“This research may help to explain how evangelicals are often targeted for claims of hypocrisy; the unique ‘sin’ of evangelicals tends to be doing the ‘right’ thing but with improper motives,” says Barna Group president David Kinnaman.
Do you remember the merry-go-round? I loved those when I was a kid. Round and round and round. Awesome. Apparently, they were unsafe, and today’s safety Nazi’s determined that we’d had enough broken arms. I think we were tougher back in the 80’s.
Anyway, you remember spinning around faster and faster? There was always that moment you wanted to get off the thing, but it was a risky move. You jump, and you might get hurt. Of course, if you quit playing the game, it slowed down the spin, and everyone else got mad at you for messing up the ride. I always thought the guy doing the pushing seemed to be having the most fun. Continue reading
(Now that I’m an out of the closet Ancient-Futurist, it’s time to explore this topic a little more. Let me say that I don’t claim to be an expert, but I have studied this stuff, and have worked as a full-time pastor for almost 9 years. So, I think I’m at least a little qualified to think and talk about these things. So, here we go…)
Ok kids, I want to introduce you to the neighborhood bully. His name is Zeitgeist, but we call him Big Z. Zeitgeist (spirit of the age or spirit of the time) is the intellectual fashion or dominant school of thought that typifies and influences the culture of a particular period in time (thanks Wikipedia). Why is Big Z important? Well, he’s all around us whether or not we are fully aware of him. We are influenced by him as was every generation before us. Big Z has an uncanny knack for making us think and act in certain ways without us realizing that we are in fact being controlled by the thoughts and feelings of someone else. Studying history allows us to see Big Z at work. His work is not always positive, though it certainly isn’t always bad. Today, we want to look at some of the negative aspects of his handiwork.
Big Z is a bully. He’ll push you around, and call you names. He’ll call you a traitor to the cause, unpatriotic, authoritarian, ignorant, naïve, uneducated, bigoted, close-minded, and irrelevant. Whatever it takes to make the Church submit. Sometimes, Big Z acts like a tsunami that swallows everything in its path. Sometimes he acts like a slow boil. You’re the frog that doesn’t know he’s being cooked until it’s too late. “Submit or die,” is the message, but what Big Z doesn’t tell you is that if you submit, you will inevitably die. Continue reading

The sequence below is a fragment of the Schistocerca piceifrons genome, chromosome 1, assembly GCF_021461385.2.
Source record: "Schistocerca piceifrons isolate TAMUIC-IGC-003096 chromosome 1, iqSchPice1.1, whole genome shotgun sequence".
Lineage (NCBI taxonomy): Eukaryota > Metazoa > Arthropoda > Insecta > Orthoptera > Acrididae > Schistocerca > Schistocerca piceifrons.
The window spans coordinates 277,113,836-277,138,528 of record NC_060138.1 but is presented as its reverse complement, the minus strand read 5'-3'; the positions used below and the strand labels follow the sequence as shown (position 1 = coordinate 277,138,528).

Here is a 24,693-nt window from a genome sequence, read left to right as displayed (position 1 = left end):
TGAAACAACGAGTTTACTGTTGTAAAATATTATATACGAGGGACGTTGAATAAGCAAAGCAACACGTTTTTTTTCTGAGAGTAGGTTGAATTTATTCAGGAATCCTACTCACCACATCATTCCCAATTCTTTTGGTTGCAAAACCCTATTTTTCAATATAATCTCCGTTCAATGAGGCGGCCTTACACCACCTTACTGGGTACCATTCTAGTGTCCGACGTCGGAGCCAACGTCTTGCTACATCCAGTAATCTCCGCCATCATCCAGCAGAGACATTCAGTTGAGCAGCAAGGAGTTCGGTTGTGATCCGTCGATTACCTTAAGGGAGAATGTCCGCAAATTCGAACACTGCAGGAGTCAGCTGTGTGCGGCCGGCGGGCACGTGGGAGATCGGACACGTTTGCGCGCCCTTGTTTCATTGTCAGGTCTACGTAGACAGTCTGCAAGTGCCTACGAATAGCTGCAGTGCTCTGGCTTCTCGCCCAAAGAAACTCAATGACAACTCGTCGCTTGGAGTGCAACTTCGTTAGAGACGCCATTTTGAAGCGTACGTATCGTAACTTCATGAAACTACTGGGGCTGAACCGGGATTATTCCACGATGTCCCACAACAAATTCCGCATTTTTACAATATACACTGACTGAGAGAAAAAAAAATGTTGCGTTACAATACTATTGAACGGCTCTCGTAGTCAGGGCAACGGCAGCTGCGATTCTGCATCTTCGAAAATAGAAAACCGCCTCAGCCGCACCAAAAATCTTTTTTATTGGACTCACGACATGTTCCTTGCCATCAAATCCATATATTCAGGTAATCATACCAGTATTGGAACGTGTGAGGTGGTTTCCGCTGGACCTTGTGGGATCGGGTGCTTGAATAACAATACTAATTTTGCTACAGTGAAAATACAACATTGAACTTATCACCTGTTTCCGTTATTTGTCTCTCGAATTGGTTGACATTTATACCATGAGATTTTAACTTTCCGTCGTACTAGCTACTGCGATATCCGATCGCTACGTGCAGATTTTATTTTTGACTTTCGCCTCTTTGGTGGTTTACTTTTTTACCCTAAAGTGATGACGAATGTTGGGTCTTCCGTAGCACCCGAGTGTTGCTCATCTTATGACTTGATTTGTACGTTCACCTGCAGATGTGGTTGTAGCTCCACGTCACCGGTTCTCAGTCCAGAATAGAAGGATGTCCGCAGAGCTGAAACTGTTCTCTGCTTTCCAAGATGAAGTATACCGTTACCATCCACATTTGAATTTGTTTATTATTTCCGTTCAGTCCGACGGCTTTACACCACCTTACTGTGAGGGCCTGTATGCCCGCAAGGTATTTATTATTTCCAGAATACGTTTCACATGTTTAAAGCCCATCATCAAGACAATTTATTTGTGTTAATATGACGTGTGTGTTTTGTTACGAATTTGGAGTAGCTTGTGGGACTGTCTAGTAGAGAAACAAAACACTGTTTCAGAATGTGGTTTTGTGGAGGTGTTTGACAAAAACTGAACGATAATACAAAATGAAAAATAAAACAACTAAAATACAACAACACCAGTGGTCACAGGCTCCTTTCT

World Mag recently did an interview with VeggieTales creator Phil Vischer. If you don’t know the backstory, Phil had enormous early success with his Big Idea studio. A series of bad business decisions eventually lead to the company’s bankruptcy, and consequent sale to Classic Media.
Vischer had some interesting things to say about his experience with Big idea, and how he wants to do things differently with his new project, Jellyfish Labs. Continue reading
For a couple of weeks, I’ve been promising a post on civil religion, and its ramifications for Christianity in America. This is a big topic with several angles from which it can be examined. For this post, I want to give the term civil religion a definition, give a little history, and show some of the negative consequences of civil religion as it relates to the gospel of Jesus Christ.
This is the last in a series of longer posts concerning modern worship as spiritual Baalism. I’ve written my understanding that much of the problem can be traced to the revivalism and democratized Christianity that appeared at the founding of the United States. I could be wrong in my read on things, but I’ve been looking at this for a while, so I’m fairly confident in my assessment. With that said, I wanted to complete this series in a positive way with explanation of some of the elements of worship that can be used by Evangelicals even if they are of a more “contemporary” bent.
Last week I posted the first of a multi-part series discussing worship in the independent Evangelical church settings like our own. I discussed what I believe is the fatal flaw of worship in many Evangelical churches. That flaw is a propensity toward man-centered worship where we view worship not as a something we do in response to the revealed truth of God in the presence of other Christians, but as a worship experience we manufacture to help us express how we feel in a given moment. This month, I want to examine the historical roots of the trend of populist Christianity in America. By populist Christianity, I am referring to a way of shaping Christian practice so as to appeal to the masses with little or no regard to historic Christian practice, and a simplistic understanding of scripture. This trend toward populism is profoundly American. While there is much positive in it, there is also an inherent danger in it we need to address. In writing this essay, I’ll be drawing on multiple resources I’ve read over the years, but will primarily refer to The Democratization of American Christianity by Nathan Hatch.
Dan Wallace is saying something really important here. I’ve come to think that a huge cause of the problems within Evangelicalism is our weak ecclesiology, and Dr. Wallace voices some of the exact feelings I’ve had of late.
In this series, I’m blogging through the book The King Jesus Gospel (full series here). This topic has been particularly interesting to me since my days in seminary. For a few years, I’ve studied the Gospels and the Kingdom of God in scripture. My own studies have led me to the position that McKnight is advocating. Let’s talk about it.